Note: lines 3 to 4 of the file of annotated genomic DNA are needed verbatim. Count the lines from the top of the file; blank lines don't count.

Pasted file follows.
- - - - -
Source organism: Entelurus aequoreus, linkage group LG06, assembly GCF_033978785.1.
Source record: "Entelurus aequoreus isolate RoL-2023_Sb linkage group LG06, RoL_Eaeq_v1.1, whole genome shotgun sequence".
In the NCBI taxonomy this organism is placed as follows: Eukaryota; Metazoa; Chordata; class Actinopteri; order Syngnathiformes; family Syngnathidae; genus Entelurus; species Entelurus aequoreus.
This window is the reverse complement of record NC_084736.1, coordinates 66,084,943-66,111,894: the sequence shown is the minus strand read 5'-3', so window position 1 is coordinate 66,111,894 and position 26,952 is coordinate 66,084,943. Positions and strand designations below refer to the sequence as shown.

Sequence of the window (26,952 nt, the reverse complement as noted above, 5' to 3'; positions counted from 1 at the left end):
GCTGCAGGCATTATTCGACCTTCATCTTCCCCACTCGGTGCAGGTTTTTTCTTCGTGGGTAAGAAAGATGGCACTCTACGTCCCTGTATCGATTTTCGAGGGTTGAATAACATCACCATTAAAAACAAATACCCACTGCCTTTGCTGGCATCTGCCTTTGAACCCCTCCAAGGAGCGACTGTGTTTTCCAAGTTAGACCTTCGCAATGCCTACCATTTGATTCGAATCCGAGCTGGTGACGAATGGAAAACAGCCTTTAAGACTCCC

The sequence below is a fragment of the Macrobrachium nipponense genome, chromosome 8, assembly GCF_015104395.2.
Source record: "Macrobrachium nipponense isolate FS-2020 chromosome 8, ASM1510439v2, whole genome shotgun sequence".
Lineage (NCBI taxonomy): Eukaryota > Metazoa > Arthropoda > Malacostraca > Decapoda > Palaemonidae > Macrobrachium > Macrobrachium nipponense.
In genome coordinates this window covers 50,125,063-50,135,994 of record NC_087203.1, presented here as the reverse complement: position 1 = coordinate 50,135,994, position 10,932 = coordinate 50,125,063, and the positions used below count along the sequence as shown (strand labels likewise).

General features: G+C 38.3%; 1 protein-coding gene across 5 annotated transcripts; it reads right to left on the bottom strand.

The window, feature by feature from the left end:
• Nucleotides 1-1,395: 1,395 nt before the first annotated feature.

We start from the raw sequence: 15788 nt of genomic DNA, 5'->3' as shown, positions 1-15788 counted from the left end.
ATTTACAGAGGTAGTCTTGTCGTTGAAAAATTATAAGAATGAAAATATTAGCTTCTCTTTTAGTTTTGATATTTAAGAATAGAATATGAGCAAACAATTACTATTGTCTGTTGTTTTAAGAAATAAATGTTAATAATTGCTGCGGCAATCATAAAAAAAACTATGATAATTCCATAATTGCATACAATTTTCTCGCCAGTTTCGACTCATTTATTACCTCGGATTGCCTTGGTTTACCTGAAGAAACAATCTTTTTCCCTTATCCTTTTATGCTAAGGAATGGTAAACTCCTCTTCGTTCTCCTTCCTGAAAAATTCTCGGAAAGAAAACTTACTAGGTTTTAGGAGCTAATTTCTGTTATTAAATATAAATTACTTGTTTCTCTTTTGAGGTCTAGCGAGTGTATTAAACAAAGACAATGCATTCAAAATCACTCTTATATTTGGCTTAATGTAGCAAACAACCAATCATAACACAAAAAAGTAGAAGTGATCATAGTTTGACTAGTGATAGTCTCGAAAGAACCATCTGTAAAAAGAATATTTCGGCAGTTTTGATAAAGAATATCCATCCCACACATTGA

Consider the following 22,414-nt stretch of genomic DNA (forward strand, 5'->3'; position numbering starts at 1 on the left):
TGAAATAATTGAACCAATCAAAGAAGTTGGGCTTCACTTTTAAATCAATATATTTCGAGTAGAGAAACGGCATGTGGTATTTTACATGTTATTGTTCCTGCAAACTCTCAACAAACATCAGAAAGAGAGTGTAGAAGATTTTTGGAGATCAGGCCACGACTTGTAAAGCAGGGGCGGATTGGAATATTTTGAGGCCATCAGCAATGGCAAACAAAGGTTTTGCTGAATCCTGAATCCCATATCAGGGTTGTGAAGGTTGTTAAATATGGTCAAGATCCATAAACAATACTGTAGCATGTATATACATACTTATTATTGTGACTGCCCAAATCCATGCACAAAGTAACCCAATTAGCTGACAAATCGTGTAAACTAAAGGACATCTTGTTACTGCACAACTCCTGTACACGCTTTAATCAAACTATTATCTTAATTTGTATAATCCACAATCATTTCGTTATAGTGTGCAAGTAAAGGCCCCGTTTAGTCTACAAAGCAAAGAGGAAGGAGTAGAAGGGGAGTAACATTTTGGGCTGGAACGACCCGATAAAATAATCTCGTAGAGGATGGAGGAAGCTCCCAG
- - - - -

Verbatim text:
In the NCBI taxonomy this organism is placed as follows: Eukaryota; Metazoa; Chordata; class Actinopteri; order Syngnathiformes; family Syngnathidae; genus Entelurus; species Entelurus aequoreus.
This window is the reverse complement of record NC_084736.1, coordinates 66,084,943-66,111,894: the sequence shown is the minus strand read 5'-3', so window position 1 is coordinate 66,111,894 and position 26,952 is coordinate 66,084,943. Positions and strand designations below refer to the sequence as shown.